CRICKET: Atherton steers England to uplifting victory

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reports from Lord's

England 276-7

West Indies 203

England win by 73 runs

"Junk food" used to be Vivian Richards' not terribly flattering description of one-day cricket, but after an anorexic winter in both forms of combat, it made a pleasant change yesterday to witness England concluding this summer's cheeseburger course with a satisfying burp.

If they are honest, England's primary delight at coming from behind to win the Texaco Trophy 2-1 will be the extra pounds 900 per man in sponsored swag, and in terms of the more serious stuff ahead, taking a barometer reading from this series is about as useless as consulting a compass at the North Pole.

However, it will certainly do no harm to their confidence, and yesterday's 73-run victory here provided further evidence that Michael Atherton's form has certainly not been affected by being kept dangling for the captaincy. Perhaps Atherton, a keen student of the game's pyschology, has been going out to bat imagining that everyone bowling to him is an off-spinner called Illy.

Atherton's magnificent 127 yesterday was only four runs short of the highest individual innings ever made against the West Indies in 296 one- day internationals, and the fact that he made it off only 160 deliveries was all the more remarkable for the fact that, after the first 26 of them, his score stood at a slightly less spectacular 0 not out.

This was largely the product of losing the toss on a pitch that had seen rather too much of the groundsman's hosepipe, and with Curtly Ambrose and Ian Bishop also getting more pace and bounce than is usual at Lord's, it is not an exaggeration to suggest that England could have been 12 for 5 after the first half-hour.

However, once the early moisture had evaporated, batting became a good deal more straightforward,. It took him 96 balls for his first fifty, only 48 for his second, and 14 for his final 27 runs. He had never before made a one-day international century, and its quality was regally acknowledged by a full house. Not many of the 28,000 spectators remained seated as the England captain was applauded off.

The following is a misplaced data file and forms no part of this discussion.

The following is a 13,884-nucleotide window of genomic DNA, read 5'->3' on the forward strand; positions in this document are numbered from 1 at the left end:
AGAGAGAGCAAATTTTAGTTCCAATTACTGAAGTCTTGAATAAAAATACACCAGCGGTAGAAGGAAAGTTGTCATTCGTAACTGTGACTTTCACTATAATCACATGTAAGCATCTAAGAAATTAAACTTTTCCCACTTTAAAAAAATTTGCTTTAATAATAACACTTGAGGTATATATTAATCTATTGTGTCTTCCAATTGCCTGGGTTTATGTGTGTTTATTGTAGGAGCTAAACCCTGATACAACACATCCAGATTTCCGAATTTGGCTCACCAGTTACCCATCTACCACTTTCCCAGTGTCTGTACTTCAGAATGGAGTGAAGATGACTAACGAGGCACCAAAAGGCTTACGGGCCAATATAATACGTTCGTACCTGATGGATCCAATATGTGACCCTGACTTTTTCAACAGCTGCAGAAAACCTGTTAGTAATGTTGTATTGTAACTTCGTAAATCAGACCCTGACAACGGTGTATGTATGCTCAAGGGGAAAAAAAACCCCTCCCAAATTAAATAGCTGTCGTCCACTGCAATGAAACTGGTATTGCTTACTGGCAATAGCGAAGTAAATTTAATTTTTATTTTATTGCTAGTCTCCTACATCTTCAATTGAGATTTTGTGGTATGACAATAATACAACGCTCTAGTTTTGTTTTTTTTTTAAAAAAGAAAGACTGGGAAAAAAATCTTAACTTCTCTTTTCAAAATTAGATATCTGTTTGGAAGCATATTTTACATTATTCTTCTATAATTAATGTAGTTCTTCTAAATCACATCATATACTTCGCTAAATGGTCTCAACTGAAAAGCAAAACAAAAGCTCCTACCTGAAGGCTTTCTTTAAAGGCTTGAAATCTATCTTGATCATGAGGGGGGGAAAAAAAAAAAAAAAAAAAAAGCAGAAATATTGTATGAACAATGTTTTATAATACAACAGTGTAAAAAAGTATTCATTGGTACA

His running between the wickets was stiletto sharp, particularly when a couple of greyhounds like Thorpe and Ramprakash were with him, and he even hit one of his rare sixes with a pull off Bishop. He must have thought it was his lucky day when he survived the new ball, and even more so after lobbing up a simple catch to mid-on off Bishop when he had made 29.

The catcher was Richie Richardson, for whom the umpire's call of "no- ball' was the start of one of those days. When the West Indies lose their discipline in the field, trying to captain them is the equivalent of being on traffic duty in New Delhi High Street. No matter how frantically you wave your arms and blow your whistle, when a maelstrom of bullock carts, motor-rickshaws, and cyclists all converge on the same square yard, it is total chaos.

Having started off as the model of discipline at Trent Bridge, the West Indies came familiarly off the rails yesterday. They donated no fewer than 19 extra balls in illegal deliveries, fielded as though they had been practising by trying to hit barn doors with bars of soap, and on one occasion, Keith Arthurton's celebration of catching Thorpe off yet another no-ball from Ambrose cost them an extra run. Ambrose, incidentally, finished the three match series with aggregate figures of 30-3-125-0.

Another by-product of Atherton batting for 52.1 overs was leaving Alan Wells with 3.5 in which to register his captaincy credentials when he passed Atherton on the pavilion steps. Wells, though, more than played his part (as did Gough with one extraordinary sliced mishit for six over cover point off Winston Benjamin) in an England assault that produced 98 runs off the last 10 overs.